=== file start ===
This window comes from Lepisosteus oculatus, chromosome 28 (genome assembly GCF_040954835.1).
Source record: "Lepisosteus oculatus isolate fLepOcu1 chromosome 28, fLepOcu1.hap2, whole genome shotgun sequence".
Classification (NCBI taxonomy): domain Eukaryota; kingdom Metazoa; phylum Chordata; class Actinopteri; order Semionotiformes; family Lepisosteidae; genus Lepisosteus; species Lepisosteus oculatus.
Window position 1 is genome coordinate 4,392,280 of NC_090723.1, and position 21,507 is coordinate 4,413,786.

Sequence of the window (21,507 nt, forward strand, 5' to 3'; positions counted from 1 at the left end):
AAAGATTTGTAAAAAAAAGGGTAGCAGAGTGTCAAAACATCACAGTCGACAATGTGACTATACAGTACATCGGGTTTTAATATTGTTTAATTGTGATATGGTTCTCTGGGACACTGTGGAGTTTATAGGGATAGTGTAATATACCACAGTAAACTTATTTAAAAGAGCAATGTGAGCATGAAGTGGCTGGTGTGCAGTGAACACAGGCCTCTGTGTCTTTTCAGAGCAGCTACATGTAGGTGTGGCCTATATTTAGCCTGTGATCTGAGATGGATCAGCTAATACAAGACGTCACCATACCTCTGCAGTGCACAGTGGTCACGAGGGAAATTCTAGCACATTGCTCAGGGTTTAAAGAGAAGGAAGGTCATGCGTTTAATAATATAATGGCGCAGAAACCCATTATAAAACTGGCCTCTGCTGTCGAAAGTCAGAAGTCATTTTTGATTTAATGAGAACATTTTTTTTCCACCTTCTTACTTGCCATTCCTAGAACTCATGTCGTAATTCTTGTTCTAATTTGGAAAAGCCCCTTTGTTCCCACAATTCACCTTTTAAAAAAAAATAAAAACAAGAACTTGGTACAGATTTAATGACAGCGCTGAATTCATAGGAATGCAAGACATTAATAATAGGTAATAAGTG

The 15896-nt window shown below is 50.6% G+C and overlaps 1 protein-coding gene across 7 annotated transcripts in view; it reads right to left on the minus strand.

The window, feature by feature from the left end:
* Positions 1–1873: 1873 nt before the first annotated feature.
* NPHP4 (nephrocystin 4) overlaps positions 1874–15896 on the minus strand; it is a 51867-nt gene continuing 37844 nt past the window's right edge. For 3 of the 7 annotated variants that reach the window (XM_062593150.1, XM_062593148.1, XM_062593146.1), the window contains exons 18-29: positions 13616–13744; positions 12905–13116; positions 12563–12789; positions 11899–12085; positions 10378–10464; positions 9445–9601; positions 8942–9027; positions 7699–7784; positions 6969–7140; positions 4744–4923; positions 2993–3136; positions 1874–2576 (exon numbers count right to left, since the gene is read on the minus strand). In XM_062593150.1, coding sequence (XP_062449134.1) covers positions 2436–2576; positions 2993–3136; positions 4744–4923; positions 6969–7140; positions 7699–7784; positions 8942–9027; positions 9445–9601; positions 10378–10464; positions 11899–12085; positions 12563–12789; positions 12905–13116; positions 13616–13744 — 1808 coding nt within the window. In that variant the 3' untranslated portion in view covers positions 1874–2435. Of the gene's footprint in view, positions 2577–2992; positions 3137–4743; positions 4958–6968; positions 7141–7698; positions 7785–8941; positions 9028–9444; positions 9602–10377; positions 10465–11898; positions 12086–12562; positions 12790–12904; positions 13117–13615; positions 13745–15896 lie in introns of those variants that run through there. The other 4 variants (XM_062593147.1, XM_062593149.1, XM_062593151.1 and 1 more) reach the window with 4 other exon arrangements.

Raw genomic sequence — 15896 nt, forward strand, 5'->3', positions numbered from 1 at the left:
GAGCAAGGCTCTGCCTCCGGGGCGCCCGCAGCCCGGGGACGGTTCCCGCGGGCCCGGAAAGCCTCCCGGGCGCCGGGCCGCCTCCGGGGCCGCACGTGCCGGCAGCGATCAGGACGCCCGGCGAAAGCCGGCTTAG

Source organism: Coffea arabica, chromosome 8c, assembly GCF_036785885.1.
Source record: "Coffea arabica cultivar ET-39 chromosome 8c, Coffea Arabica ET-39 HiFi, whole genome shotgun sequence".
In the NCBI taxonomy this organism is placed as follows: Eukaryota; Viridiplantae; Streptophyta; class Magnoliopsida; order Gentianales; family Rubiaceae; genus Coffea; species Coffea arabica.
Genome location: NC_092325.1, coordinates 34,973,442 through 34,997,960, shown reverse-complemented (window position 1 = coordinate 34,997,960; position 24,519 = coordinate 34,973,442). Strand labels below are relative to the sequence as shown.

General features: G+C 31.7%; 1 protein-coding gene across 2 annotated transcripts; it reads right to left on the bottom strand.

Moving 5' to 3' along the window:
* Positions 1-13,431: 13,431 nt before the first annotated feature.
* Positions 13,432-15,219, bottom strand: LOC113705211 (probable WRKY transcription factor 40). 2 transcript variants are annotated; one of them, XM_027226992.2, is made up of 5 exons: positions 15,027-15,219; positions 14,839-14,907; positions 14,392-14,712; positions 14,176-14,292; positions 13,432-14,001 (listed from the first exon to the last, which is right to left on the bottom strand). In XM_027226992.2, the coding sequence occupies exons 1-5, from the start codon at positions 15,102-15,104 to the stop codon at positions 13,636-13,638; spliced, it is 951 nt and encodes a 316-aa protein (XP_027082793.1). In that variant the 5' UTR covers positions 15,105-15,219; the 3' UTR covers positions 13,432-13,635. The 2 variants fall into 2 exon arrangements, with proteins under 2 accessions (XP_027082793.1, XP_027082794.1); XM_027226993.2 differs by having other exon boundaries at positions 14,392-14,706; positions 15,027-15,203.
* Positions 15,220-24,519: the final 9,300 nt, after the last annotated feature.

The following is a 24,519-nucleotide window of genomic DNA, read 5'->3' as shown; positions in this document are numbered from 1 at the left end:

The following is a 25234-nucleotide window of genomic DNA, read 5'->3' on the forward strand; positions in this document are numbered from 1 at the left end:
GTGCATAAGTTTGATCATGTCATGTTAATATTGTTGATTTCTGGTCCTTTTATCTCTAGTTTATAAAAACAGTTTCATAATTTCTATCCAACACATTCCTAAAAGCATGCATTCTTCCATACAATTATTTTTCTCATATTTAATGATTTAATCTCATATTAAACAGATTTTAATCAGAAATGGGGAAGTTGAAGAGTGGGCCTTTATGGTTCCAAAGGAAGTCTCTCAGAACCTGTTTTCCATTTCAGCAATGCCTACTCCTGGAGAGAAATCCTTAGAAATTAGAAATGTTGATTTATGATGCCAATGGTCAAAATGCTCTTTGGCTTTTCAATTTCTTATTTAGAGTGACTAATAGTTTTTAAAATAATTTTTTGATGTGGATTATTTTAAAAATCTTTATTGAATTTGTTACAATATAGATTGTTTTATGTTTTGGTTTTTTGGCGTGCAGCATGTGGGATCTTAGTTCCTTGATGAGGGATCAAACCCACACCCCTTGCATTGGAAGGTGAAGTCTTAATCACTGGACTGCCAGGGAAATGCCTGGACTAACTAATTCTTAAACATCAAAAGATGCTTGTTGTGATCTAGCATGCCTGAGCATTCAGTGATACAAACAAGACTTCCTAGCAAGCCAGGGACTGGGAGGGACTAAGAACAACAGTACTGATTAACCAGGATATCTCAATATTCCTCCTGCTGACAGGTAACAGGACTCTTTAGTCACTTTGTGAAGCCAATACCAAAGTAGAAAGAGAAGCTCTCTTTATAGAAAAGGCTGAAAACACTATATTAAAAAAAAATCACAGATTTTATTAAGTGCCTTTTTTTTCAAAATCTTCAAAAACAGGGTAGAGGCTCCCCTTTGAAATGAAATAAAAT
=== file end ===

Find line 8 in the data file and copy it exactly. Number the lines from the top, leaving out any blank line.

The window, feature by feature from the left end: